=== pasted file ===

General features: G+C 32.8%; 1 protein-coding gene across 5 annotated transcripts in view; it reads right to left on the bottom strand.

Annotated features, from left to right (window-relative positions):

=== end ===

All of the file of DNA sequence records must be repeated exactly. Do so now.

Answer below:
General features: G+C 32.8%; 1 protein-coding gene across 5 annotated transcripts in view; it reads right to left on the bottom strand.

Annotated features, from left to right (window-relative positions):